Years of testing where ice will gather and how water flows has informed Aurora on how to predict the movements of moisture throughout the chassis, powertrain and suspension. “That’s something we absolutely would never have found through simulation,” Haavikko says. “It’s quite unique to Arctic conditions. It really makes you check your components in a way most electric component manufacturers don’t think of doing.
“And winter testing has been key to nailing the mechanical ruggedness of the system, as we know to use things like crash shields on some HV cables for added impact protection.”
Battery thermal management
Of course, the biggest problem with Arctic temperatures is the degradation that cold exposure causes to batteries, more so than any other component. Aurora reports that essentially no special reconfiguration of the inverter and motor was needed other than choosing a liquid-cooled (and heated) drive unit.
Meanwhile, some moderate selections of winter-proofed cabling and connectors from a range of suppliers ensure the security of high- and low-voltage power throughout the eSled. But the thermal management needed for keeping the battery energy capacity and charging/discharging stable was by contrast quite complex.
“Each battery module is constructed with its own heating element, which sits at the bottom of the module, right against the cells, so that each group of cells can be independently heated as is necessary for a consistent thermal balance across the cells,” Autioniemi says. “Then, at either end of each module is a proprietary cooling plate design, with liquid coolant pipes running lengthways up and down the pack, so that the pack can also be cooled as needed.”
The liquid coolant is propelled from a centralised pump, the flow rate of which is adjusted via the BMS. The back-and-forth piping of coolant serves to balance and average out temperatures across the modules, with any targeted balancing taken care of by the module-specific heaters.
Naturally, for this part of the world, actual cooling of the battery is rarely needed outside extremely aggressive driving instances, or if starting a recharge immediately after a lengthy drive. The use of the terms ‘coolant’ and ‘cooling system’ is therefore meant largely in a technical sense, rather than a literal one.
This enables a precise balancing act between heating and cooling, to target the 25 ºC optimum temperature for battery capacity and longevity. The use of an external cooling circuit – contrasting with the internal heating elements – is a safety-conscious design choice intended to prevent the risk of coolant leakages inside the pack and modules.
“We’ve tried at every turn to limit the number of seals used,” Haavikko notes. “In many of the early generations of our prototypes, several tens of O-rings and other seals were used, with liquid flowing right next to the cells, and it occurred to us that if any of them broke then the entire battery pack would fail.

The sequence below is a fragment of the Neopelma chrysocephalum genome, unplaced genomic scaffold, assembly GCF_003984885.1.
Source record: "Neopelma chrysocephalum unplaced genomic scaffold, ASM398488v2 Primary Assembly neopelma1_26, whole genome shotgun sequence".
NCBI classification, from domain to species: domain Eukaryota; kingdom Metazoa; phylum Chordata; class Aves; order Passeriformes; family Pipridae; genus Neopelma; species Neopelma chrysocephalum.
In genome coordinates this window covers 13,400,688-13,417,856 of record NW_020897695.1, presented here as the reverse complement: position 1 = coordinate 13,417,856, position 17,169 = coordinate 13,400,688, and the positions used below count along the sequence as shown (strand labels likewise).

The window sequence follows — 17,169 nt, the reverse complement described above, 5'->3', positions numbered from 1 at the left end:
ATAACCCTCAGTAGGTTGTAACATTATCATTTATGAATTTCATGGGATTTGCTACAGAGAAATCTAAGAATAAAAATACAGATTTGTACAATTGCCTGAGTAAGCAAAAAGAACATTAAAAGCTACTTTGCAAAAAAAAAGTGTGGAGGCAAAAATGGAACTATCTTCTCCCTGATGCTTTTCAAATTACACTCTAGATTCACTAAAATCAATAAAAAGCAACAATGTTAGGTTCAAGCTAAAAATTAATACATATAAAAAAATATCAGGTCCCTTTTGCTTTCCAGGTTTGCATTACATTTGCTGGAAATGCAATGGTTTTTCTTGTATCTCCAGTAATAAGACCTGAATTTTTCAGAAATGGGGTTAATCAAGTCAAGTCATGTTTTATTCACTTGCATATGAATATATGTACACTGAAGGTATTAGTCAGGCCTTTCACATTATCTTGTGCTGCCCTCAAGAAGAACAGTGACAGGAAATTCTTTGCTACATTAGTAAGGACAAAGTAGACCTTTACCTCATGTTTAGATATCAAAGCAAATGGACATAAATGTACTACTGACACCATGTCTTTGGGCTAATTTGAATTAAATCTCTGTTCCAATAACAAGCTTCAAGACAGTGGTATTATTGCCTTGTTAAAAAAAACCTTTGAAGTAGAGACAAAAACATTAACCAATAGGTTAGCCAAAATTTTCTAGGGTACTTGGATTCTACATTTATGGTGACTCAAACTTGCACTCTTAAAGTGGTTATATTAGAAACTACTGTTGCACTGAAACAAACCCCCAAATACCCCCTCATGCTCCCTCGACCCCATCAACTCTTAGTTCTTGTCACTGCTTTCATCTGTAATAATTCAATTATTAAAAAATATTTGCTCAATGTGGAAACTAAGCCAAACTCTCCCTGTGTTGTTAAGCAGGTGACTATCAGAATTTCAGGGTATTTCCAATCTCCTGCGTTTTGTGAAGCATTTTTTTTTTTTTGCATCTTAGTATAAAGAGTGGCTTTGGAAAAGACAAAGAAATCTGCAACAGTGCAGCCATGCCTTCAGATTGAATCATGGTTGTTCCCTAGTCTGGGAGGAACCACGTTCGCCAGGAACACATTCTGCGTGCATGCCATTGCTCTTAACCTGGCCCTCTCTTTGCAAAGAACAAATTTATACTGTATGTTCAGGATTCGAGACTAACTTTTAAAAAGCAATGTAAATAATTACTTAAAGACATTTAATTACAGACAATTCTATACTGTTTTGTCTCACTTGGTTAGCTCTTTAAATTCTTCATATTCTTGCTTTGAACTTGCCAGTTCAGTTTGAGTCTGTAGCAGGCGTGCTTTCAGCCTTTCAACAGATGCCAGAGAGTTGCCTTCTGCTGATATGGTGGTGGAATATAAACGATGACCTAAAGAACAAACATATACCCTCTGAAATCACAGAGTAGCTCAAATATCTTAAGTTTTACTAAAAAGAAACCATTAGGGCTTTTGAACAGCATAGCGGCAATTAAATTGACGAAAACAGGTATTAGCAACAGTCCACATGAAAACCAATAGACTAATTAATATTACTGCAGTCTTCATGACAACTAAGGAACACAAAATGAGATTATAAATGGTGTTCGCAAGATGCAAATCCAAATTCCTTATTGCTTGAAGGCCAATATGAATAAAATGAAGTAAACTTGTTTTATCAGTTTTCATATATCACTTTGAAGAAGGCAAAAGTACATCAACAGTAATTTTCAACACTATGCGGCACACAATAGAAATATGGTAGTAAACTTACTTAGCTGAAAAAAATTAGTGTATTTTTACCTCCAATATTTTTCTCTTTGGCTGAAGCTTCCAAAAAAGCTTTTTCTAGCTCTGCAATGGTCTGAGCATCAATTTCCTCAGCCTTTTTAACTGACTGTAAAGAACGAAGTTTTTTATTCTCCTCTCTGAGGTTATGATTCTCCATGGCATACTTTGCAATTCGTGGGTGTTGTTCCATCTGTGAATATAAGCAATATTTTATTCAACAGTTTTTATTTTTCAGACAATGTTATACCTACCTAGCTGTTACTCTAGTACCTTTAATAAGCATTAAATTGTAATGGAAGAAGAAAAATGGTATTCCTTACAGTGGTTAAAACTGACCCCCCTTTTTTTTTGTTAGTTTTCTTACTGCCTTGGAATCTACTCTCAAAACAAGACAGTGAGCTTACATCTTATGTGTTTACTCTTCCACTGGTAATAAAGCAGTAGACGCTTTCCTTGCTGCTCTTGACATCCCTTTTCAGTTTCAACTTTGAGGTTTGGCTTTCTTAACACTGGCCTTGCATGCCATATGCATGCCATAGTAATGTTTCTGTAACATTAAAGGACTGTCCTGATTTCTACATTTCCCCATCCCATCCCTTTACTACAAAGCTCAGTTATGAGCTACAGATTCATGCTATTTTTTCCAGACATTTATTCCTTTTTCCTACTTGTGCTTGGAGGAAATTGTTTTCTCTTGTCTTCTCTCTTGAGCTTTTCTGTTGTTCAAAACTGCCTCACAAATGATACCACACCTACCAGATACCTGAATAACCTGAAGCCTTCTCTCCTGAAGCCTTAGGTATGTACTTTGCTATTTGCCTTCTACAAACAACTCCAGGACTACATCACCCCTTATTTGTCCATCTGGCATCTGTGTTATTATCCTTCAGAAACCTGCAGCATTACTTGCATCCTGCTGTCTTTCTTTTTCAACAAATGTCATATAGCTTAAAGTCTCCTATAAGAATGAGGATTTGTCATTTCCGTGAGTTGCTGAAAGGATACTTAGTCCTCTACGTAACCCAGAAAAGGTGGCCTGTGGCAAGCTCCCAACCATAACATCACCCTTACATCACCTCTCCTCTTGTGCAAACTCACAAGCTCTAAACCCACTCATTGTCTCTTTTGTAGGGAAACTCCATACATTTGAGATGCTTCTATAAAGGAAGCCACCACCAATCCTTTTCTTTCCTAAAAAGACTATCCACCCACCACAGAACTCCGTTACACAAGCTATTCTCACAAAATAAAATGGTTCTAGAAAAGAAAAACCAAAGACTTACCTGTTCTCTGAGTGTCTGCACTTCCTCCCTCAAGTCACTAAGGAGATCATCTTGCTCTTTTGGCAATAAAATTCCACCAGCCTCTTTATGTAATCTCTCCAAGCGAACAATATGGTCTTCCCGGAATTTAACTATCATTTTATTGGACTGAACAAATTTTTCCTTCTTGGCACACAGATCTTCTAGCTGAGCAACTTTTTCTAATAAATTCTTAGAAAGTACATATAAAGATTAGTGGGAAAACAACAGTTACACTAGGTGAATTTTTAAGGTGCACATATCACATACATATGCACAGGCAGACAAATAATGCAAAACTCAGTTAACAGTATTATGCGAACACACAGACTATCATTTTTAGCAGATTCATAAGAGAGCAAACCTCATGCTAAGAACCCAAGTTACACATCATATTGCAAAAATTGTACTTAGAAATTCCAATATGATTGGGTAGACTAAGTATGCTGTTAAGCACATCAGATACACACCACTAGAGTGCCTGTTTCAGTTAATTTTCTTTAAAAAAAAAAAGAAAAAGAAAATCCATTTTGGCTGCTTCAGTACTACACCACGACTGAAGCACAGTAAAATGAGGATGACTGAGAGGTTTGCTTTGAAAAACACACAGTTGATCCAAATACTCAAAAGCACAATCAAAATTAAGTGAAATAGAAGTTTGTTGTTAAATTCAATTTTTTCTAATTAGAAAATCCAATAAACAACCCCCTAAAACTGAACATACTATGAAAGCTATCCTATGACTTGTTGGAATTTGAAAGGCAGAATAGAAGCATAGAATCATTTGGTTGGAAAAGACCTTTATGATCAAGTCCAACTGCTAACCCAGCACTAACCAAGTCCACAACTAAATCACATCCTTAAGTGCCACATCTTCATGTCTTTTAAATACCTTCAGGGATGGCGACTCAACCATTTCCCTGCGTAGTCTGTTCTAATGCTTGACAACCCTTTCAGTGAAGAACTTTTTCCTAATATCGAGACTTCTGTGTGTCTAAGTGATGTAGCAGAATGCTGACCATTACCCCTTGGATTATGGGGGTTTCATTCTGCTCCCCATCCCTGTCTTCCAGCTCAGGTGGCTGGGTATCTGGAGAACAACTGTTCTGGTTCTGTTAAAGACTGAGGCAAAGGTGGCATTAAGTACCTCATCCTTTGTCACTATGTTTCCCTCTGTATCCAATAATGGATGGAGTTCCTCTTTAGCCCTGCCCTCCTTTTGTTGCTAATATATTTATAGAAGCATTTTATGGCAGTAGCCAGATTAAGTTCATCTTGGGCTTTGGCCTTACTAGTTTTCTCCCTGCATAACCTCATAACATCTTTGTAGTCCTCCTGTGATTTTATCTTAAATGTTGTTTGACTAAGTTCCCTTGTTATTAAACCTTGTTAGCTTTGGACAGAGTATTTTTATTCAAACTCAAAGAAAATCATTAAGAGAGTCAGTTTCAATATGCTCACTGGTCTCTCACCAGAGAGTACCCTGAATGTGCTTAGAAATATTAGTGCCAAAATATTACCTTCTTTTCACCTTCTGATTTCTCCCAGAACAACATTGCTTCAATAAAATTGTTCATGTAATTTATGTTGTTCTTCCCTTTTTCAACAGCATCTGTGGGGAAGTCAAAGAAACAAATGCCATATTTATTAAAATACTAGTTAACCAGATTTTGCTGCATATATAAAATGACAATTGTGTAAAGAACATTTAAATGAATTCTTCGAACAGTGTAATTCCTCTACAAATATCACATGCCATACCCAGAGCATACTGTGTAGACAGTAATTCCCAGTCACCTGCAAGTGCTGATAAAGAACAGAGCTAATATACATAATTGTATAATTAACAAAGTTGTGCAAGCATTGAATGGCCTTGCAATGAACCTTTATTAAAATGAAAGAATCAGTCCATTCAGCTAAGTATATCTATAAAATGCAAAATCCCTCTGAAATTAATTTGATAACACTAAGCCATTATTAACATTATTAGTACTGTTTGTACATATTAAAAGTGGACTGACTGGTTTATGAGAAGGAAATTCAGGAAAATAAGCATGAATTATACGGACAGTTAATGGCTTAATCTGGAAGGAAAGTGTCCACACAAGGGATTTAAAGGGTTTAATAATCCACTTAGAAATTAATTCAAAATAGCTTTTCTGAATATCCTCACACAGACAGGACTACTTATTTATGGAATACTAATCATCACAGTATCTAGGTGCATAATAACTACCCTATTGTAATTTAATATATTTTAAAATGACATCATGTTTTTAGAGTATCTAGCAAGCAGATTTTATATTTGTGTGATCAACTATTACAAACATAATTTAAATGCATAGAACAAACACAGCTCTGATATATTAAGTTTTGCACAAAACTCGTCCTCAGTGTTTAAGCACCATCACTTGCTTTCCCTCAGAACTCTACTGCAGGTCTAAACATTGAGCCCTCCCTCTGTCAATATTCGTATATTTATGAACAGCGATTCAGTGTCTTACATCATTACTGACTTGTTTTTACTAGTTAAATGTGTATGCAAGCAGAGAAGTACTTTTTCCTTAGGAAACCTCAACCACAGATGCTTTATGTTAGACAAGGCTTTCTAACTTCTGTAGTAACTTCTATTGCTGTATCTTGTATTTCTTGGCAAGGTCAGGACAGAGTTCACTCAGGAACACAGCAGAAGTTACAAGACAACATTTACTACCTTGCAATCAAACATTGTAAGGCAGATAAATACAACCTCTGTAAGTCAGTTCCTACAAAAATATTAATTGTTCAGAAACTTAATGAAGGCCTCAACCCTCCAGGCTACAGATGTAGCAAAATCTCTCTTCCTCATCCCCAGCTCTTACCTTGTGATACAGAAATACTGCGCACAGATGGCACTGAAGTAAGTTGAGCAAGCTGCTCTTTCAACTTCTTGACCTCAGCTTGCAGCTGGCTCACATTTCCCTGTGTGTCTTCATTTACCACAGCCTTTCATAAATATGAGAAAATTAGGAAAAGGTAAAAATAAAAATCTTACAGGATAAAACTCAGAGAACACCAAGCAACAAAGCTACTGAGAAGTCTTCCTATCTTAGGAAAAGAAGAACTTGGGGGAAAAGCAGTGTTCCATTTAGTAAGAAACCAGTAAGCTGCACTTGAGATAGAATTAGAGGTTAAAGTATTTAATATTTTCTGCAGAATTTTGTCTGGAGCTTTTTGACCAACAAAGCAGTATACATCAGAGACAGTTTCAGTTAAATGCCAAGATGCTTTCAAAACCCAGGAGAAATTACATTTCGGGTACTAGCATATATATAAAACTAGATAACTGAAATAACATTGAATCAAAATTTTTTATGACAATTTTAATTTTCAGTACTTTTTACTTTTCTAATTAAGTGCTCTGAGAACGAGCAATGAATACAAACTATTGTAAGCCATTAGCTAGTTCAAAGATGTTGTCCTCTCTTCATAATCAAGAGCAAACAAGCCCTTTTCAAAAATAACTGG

“In our present-day design, every single O-ring in the cooling system could fail but the pack would keep on working. In fact, the transfer of heat from inside the pack to the outside would probably continue, as there is not too much material for the heat to move through before it is transmitted to the heat exchange plates.”
The heating element is a foil-type resistor, known for its high resistance stability, quick response time and long lifespan. In addition to quick and precise heating of modules during operations, they can also be controlled (via the BMS) to preheat the battery pack and hence prep it for efficient charging before a tour starts, and to maintain a stable temperature while slow, efficient AC charging is taking place.
“Also, the foil resistor naturally has a very flat and thin shape, meaning it’s great for the constrained space and volume that we can dedicate to each part,” Autioniemi notes.
“And of course, we don’t want to accidentally send the heat we’re generating into other electric or electronic components, or suffer parasitic effects from the resistors. So the battery compartment is lined with a cellular foam typical for insulating buildings and vehicles in the Arctic.”
To ensure quick transmission of heat from the resistors to the cells, and from the cells to the cooling plates, thermally conductive pads are installed above the heating plates and on either side of the cooling plates.
Each pad is made from a silicone gap filler, extruded during the battery construction process. The team experimented with several materials before settling on silicone for its simplicity and workability.
Haavikko adds however, “We’re currently evaluating graphene-based thermal transfer materials, which exhibit very good in-plane thermal conductivity, and are therefore really useful for passively and efficiently balancing the heat between battery cells.”
Battery cells and modules
To ensure that the thermal management system is designed and installed optimally, the battery modules are of Aurora’s own proprietary design and made in-house. Each one weighs about 18.5 kg and measures 166 mm long, 217 mm wide, and 272 mm tall. When fully charged, each stores up to 3.5 kWh of energy and is configured to output DC power at a maximum voltage of 120 V.